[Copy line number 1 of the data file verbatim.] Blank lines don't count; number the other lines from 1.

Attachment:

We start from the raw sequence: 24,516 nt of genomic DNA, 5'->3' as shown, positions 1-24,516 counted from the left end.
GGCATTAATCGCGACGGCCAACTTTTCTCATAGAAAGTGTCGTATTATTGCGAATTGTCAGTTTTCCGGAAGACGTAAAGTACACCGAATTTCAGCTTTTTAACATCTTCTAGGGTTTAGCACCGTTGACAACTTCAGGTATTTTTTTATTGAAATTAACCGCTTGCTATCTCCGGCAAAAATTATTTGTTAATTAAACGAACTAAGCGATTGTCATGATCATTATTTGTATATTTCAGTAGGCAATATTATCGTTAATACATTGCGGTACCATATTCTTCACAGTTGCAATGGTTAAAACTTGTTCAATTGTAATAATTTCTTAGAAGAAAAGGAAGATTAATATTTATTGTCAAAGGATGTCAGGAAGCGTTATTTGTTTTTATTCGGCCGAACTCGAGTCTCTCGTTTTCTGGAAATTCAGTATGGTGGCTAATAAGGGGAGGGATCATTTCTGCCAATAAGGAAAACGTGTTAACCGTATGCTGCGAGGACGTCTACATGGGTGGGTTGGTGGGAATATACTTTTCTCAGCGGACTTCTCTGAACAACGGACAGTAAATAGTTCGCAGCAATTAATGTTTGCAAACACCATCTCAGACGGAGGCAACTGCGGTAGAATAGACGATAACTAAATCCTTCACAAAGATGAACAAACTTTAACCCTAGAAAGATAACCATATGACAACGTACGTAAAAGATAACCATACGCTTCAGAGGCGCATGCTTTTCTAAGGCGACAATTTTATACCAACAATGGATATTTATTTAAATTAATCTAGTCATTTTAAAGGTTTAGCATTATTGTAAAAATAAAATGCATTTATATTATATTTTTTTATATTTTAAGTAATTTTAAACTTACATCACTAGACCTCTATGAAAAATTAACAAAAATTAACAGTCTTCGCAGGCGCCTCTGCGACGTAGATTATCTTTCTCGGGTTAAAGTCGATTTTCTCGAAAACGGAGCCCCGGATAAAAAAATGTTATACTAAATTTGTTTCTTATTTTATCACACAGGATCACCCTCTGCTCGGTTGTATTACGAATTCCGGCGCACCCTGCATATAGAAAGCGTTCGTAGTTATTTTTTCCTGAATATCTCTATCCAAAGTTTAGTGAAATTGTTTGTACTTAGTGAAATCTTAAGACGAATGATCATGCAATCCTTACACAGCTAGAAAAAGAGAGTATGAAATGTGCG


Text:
We start from the raw sequence: 24,516 nt of genomic DNA, 5'->3' as shown, positions 1-24,516 counted from the left end.